“Without a more strategic approach to developing primary and secondary raw materials capacities in Europe, there will be no green and digital transition, no technological leadership and no resilience,” said Thierry Breton, the European Union’s internal market Commissioner recently. In his mind, without tackling the looming supply gap, Europe’s future resilience is in jeopardy.
Closing this supply gap quickly and decisively is certainly easier said than done – with 2050’s carbon neutral goal hurtling towards us and the EU hurrying to reduce its dependency on imported Russian energy.
Staggering, yet unsurprising new statistics
Thierry Breton’s words follow findings from a new study commissioned by Eurometaux – an industry group that represents some of the region’s biggest metal producers. According to the Financial Times, it marks the “first attempt to provide some EU-specific numbers around last year’s warning from the International Energy Agency of supply challenges” – owing to the number of metals needed for batteries, solar panels and wind turbines.
The results are staggering and worth noting in detail here. Although unsurprising. According to the research, Europe’s plans for producing clean energy technologies will require huge amounts of raw materials every year by 2050, to the tune of:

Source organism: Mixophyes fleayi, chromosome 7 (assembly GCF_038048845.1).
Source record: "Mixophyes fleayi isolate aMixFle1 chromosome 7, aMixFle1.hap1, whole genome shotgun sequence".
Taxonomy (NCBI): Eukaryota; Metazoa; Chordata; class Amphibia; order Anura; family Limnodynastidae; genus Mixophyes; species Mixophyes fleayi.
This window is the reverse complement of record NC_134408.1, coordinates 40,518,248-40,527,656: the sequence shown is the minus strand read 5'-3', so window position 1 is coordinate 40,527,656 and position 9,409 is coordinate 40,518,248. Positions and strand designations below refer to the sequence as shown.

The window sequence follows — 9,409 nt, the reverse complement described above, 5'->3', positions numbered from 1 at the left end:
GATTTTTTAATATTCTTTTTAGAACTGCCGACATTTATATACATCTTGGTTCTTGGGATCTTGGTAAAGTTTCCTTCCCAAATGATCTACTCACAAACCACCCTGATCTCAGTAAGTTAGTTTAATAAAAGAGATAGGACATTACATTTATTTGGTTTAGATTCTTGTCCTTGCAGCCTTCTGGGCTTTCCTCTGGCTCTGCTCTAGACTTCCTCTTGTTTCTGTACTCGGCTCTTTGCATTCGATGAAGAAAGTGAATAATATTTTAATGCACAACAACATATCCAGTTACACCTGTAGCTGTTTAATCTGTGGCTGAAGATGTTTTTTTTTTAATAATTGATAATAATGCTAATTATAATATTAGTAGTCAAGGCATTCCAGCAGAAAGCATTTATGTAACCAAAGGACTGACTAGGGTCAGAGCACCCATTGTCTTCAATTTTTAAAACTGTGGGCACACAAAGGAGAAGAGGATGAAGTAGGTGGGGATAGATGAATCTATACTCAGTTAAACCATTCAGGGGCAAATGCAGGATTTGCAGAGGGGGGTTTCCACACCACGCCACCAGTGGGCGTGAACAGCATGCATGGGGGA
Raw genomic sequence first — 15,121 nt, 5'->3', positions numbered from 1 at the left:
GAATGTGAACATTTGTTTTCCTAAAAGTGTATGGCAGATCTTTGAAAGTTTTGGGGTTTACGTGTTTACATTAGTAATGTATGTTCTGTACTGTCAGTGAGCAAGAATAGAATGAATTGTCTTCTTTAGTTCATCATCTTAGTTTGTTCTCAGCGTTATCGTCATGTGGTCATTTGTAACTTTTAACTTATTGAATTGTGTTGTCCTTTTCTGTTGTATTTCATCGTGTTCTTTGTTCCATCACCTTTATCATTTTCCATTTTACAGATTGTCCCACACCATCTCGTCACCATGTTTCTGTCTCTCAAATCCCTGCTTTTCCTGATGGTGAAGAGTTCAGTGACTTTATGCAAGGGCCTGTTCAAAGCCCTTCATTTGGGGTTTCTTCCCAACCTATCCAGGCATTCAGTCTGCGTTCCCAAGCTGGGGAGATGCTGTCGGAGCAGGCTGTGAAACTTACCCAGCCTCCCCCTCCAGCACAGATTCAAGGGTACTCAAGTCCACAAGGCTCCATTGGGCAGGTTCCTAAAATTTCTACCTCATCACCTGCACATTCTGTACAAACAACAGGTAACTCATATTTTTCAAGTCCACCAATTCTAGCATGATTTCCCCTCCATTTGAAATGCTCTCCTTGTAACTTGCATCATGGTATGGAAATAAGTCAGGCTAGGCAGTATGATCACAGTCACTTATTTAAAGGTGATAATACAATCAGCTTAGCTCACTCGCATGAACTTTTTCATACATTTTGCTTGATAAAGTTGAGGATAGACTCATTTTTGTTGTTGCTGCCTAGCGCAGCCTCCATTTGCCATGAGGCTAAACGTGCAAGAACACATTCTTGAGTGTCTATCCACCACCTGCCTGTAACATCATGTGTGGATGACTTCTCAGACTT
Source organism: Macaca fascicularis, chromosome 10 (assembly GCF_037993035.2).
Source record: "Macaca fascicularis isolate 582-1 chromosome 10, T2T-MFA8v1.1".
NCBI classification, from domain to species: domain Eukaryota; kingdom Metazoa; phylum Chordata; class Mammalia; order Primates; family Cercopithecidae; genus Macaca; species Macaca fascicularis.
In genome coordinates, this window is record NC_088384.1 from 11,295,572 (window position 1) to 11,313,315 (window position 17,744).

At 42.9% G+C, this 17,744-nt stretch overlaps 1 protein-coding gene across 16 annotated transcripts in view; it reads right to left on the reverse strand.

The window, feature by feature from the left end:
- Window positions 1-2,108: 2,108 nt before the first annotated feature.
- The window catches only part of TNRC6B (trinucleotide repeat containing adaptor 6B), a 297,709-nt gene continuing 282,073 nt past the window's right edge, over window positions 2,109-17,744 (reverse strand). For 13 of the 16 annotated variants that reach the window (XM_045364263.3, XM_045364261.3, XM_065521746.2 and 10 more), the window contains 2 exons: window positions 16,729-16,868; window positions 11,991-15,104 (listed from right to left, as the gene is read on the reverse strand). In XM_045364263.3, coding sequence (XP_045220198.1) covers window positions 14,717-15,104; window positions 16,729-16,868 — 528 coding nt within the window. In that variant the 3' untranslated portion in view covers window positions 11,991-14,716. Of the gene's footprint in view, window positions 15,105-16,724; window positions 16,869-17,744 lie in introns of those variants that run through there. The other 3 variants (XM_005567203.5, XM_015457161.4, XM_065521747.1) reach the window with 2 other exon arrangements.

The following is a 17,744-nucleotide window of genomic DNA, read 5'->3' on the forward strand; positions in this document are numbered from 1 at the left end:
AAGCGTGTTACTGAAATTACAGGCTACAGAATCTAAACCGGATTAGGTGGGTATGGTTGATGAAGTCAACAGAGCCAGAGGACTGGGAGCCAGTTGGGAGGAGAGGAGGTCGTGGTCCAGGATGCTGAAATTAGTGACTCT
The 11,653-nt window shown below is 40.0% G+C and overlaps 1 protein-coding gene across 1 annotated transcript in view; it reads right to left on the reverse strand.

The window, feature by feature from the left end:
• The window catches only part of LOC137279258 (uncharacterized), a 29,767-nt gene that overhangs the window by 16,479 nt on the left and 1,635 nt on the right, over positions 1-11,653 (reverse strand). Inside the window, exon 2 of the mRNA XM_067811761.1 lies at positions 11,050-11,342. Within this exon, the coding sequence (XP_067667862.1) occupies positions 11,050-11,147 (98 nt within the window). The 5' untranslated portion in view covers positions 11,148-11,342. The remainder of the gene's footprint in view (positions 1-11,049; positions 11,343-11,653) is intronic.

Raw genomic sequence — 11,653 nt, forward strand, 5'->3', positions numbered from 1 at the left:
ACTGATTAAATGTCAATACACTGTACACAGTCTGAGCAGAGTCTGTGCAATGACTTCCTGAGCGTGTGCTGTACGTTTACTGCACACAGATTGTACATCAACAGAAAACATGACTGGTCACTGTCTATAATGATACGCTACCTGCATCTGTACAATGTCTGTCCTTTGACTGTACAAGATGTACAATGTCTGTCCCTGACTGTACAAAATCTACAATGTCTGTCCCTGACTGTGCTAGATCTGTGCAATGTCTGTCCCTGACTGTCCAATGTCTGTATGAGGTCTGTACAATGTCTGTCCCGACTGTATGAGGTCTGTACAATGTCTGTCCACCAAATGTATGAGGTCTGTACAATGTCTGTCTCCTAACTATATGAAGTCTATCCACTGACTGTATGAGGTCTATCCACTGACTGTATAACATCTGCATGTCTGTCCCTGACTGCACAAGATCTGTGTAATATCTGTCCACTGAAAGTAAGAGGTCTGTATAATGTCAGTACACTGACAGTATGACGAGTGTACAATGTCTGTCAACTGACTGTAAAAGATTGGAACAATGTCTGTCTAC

- 5 million tonnes of aluminium (an increase of 33% on top of today’s use)
- 5 million tonnes of copper (35%)
- 800,000 tonnes of lithium (3,500%)
- 400,000 tonnes of nickel (100%)
- 300,000 tonnes of zinc (10-15%)
- 200,000 tonnes of silicon (45%)
- 60,000 tonnes of cobalt (330%)
Source: Eurometaux: Metals for Clean Energy report
Risk of new, questionable dependencies
Liesbet Gregoir, lead author of the report says: “Europe needs to decide urgently how it will bridge its looming supply gap for primary metals. Without a decisive strategy, it risks new dependencies on unsustainable suppliers”. In Gregoir’s opinion, Europe needs to develop new mines, new refineries or co-invest or finance new mining projects around the world. She adds, “If you look at China, they have been very proactive. They have projects across the globe for everything they can’t produce themselves. Europe could learn from that.”
Strategic, sustainable partnerships
While Eurometaux’s new study focuses on metals specifically, the same can be said for many other Critical Raw Materials – like phosphate and vanadium – also in great demand for our clean energy transition.
Back to Thierry Breton, and an end thought from the European Union’s internal market Commissioner: “We are pursuing an ambitious agenda in the area of raw materials, based on more circularity, exploring sustainable domestic production, and of course, continuing to diversify our supplies through strategic partnerships with reliable partners across the globe who share our environmental and social standards.”